As you’re intimately aware, few industries have changed more in recent years than food and beverage. A handful of F&B architecture, design, and management firms share their insights and forecasts for 2024 with you.
Overcoming Staffing Shortages
Richard Garcia, Remington Hospitality
When the pandemic hit, many restaurant workers either left the industry or were burned out. To make up for the staff shortage, the industry had to figure out solutions without sacrificing service, quality of food, and overall guest experience. Potential solutions include:
- Robotics: Robots can help prepare and even serve food. With a sharp focus on food safety since the pandemic’s beginning, robots remove the need for human touch and cross-contamination. While robots cannot account for all variables like guests who require a gluten-free preparation or request extra salt, they can help with the overall efficiency when serving and preparing food.
- On-Demand Apps: “On-demand” apps can allow cooks, servers, and/or bartenders to see which restaurants or bars are in need of help each night, giving them ad-hoc access to jobs. Through these apps, they are also given an option of when they would like to be paid, e.g. at the end of the shift or at the end of the week. Many people who are searching for more flexibility in their professional lives find this avenue helpful.
Flexible, Accessible, Choose-Your-Own Seating Options
David Tracz, //3877
F&B spaces are moving towards allowing guests to have greater control over their visit (while not losing out on the curation of the overall experience); one component coming to fruition is integrating a variety of unique seating options for patrons to select from.
From the communal table to banquettes, high tops, bar chairs, and everything in between, an eclectic mix of accommodations diversifies the dining room, allowing restaurants to cater to larger group celebrations and intimate date nights simultaneously.
Offering a selection of seating options proves that restaurants value the individual experiences of customers, a key design consideration that can drive a brand into the future, keeping their business alive and competitive in the market.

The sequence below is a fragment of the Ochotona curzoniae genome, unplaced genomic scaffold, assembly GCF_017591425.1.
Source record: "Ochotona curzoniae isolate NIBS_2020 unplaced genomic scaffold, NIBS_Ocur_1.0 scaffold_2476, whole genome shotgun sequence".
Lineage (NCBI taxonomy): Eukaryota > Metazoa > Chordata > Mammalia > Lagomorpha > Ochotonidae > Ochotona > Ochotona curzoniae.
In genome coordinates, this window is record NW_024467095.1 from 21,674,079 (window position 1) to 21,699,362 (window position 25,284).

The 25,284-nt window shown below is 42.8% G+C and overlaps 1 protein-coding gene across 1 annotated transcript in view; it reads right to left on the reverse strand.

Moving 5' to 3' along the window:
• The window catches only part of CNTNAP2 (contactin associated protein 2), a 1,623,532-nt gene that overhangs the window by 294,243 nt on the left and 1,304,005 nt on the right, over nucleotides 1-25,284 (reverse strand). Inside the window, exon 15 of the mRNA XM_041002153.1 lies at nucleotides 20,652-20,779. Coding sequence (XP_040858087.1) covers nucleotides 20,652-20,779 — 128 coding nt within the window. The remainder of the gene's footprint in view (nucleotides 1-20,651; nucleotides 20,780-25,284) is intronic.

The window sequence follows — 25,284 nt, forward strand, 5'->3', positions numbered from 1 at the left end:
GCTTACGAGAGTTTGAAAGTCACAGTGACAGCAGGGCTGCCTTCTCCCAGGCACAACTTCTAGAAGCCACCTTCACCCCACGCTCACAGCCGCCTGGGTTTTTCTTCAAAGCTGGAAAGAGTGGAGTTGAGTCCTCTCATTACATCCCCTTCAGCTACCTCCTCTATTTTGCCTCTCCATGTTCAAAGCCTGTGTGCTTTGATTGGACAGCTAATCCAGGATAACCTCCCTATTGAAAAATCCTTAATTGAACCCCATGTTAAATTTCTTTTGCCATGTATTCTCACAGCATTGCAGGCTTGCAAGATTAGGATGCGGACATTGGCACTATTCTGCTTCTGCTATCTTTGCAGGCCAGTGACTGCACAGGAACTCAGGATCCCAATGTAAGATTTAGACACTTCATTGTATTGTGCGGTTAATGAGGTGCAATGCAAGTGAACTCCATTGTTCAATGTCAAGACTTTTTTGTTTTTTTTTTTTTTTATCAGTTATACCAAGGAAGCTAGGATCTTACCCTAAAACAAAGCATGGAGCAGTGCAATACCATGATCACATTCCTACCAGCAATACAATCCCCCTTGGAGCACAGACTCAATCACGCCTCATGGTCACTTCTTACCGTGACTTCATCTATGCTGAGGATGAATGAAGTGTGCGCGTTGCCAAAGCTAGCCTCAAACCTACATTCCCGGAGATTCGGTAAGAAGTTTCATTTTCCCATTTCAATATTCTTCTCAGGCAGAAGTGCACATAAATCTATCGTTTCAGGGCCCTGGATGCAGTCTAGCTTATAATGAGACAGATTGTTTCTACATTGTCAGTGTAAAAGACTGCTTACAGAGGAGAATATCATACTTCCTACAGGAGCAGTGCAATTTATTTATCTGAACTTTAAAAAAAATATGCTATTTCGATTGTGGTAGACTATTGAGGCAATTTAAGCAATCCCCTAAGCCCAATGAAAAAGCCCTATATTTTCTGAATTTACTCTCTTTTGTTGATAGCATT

The Lasting Impact of the “Instagrammable Moment”
Griz Dwight, GrizForm Design Architects
The impact of social media on the food and beverage space isn’t going anywhere anytime soon. Restaurants are continuing to create important hype around their spaces by integrating buzzworthy moments that draw in customers and generate word-of-mouth.
It will be crucial for designers to up the ante and make sure that these “moments” look as good in person as they do on Instagram, and that they, along with the entire dining experience, provide restaurant and bar patrons with lasting memory, not just a pretty image for their followers.
The Convenience Store of the Future is Food and Beverage
Carlie Russell, CRTKL:
Convenience stores like 7-Eleven have provided communities with everyday items such as coffee, groceries, lottery tickets, over-the-counter drugs, toiletries, and much more for decades, but like many industries since the start of the pandemic, convenience stores are evolving.
With consumer expectations at an all-time high, award winning architecture and design firm, CRTKL, is working with 7-Eleven to re-imagine its stores and to attract consumers. To do this CRTKL is featuring the following:
- High quality pre-made food pick up location. With domestic road trips increasing post pandemic, consumers are looking to receive food and continue on their travels.
- The traditional cult-following product. We’ve all walked into a 7-eleven and made a bee-line to the slushie machine. Stores should play into these cult-following areas and design them to be convenient and easy for customers to enjoy.
- Partnerships with local brands and stores to reflect the local flavors and cultures (wineries, breweries, tacos, craft-made snacks, etc)
A Sense of Place and Genuine Experiences
Beatrice Girelli, Indidesign
We think that “honesty” is a trend and hopefully it is not just a trend but it is a cultural change that is here to stay. We work with many prominent established chefs and although their background and style are quite different there seems to be a common denominator that ties everyone together.
Honesty in the food means being able to surprise and stimulate the senses by using fresh locally and sustainably sourced product combined, juxtaposed and paired in unexpected ways. Plates are simple, beautifully balanced compositions aimed at showcasing every ingredient on the plate.
The cultural background of the chef is seamlessly fused with the locale to deliver genuine experience and sense of place. These are the same principles that we use as the foundation of the design concept of the space.